Former President Barack Obama is speaking out following a weekend of protests across America in the wake of George Floyd‘s death. Floyd died last week in Minneapolis, Minnesota, after a police officer held him down with his knee on Floyd’s neck for more than seven minutes as the father repeatedly told the officer he couldn’t breathe.
In an essay for Medium titled “How to Make This Moment the Turning Point for Real Change,” the 44th president of the United States spoke out about ways that the public outcry could be used for progress in America.
“I recognize that these past few months have been hard and dispiriting — that the fear, sorrow, uncertainty, and hardship of a pandemic have been compounded by tragic reminders that prejudice and inequality still shape so much of American life,” Obama wrote. “But watching the heightened activism of young people in recent weeks, of every race and every station, makes me hopeful. If, going forward, we can channel our justifiable anger into peaceful, sustained, and effective action, then this moment can be a real turning point in our nation’s long journey to live up to our highest ideals.”
The father of two noted that change will be “up to a new generation” while adding that history can provide “basic lessons” that are “worth remembering.”
He began by noting that the “overwhelming majority” of those participating in Black Lives Matter protests “have been peaceful, courageous, responsible, and inspiring,” adding, “They deserve our respect and support, not condemnation — something that police in cities like Camden and Flint have commendably understood.”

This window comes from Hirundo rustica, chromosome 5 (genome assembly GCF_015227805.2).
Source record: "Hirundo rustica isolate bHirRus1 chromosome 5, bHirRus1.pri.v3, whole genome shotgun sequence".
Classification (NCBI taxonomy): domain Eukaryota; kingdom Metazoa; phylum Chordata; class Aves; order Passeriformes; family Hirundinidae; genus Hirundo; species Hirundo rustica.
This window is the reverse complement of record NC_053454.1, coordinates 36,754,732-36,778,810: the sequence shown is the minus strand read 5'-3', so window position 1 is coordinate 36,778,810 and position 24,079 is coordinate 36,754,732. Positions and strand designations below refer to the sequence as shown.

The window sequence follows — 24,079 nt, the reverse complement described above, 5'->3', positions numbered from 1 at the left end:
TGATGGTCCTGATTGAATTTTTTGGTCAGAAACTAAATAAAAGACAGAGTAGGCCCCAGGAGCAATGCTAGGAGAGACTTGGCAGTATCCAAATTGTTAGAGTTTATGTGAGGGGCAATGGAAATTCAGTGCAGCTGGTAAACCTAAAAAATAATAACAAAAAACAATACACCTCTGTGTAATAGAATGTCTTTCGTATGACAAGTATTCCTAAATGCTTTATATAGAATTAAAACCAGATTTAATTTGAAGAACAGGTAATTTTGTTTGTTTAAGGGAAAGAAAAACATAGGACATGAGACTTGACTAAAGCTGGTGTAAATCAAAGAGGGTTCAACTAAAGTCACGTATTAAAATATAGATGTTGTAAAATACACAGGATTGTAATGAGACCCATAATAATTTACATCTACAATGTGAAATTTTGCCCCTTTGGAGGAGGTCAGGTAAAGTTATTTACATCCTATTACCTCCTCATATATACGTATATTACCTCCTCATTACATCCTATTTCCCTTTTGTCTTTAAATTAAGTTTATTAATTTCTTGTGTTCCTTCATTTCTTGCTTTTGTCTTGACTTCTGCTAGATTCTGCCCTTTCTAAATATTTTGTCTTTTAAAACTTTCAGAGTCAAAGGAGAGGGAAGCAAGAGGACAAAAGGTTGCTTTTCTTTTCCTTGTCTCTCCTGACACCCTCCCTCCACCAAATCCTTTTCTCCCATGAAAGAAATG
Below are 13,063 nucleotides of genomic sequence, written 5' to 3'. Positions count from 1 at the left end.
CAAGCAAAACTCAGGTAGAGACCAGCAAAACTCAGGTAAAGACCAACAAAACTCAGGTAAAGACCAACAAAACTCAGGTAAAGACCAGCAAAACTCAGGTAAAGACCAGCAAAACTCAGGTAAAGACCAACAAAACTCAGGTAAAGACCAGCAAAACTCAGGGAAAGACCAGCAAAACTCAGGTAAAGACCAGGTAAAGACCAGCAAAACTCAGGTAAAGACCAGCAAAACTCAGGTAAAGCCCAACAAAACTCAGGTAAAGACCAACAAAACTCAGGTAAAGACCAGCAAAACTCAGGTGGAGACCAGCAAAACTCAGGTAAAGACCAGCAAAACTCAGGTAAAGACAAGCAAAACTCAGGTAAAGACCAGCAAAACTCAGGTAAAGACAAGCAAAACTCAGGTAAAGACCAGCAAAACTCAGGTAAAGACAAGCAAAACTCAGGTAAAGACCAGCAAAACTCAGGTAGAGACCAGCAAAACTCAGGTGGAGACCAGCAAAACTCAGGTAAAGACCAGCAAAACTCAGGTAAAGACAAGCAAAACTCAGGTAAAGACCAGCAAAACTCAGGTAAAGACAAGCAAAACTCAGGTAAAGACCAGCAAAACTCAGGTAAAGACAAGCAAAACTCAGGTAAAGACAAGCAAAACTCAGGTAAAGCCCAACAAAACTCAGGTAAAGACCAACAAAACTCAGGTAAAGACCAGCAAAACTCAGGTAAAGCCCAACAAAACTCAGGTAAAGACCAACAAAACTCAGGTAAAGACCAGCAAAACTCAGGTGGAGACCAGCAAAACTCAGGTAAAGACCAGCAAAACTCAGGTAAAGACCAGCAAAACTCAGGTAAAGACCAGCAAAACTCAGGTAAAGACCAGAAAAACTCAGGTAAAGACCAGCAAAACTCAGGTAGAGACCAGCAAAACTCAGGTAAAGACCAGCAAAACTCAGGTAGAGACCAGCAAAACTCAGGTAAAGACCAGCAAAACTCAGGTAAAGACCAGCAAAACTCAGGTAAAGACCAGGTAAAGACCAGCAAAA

Obama went on to acknowledge the “small minority” that turned to violence and destruction, saying, “Let’s not excuse violence, or rationalize it, or participate in it. If we want our criminal justice system, and American society at large, to operate on a higher ethical code, then we have to model that code ourselves.”
The former commander in chief added that he “couldn’t disagree more” with people who think that protest is the only way to enact change and that government elections are “a waste of time.”
He added that though a lot of emphasis is put on presidential elections, they aren’t always the ones that can make the biggest difference on a local level.
“The elected officials who matter most in reforming police departments and the criminal justice system work at the state and local levels,” he continued. “Unfortunately, voter turnout in these local races is usually pitifully low, especially among young people — which makes no sense given the direct impact these offices have on social justice issues, not to mention the fact that who wins and who loses those seats is often determined by just a few thousand, or even a few hundred, votes.”
He added that moving forward, those protesting should have specific demands for criminal justice and police reform, noting, “Every law enforcement agency should have clear policies, including an independent body that conducts investigations of alleged misconduct.”
Obama concluded his post by simply adding, “Let’s get to work.”
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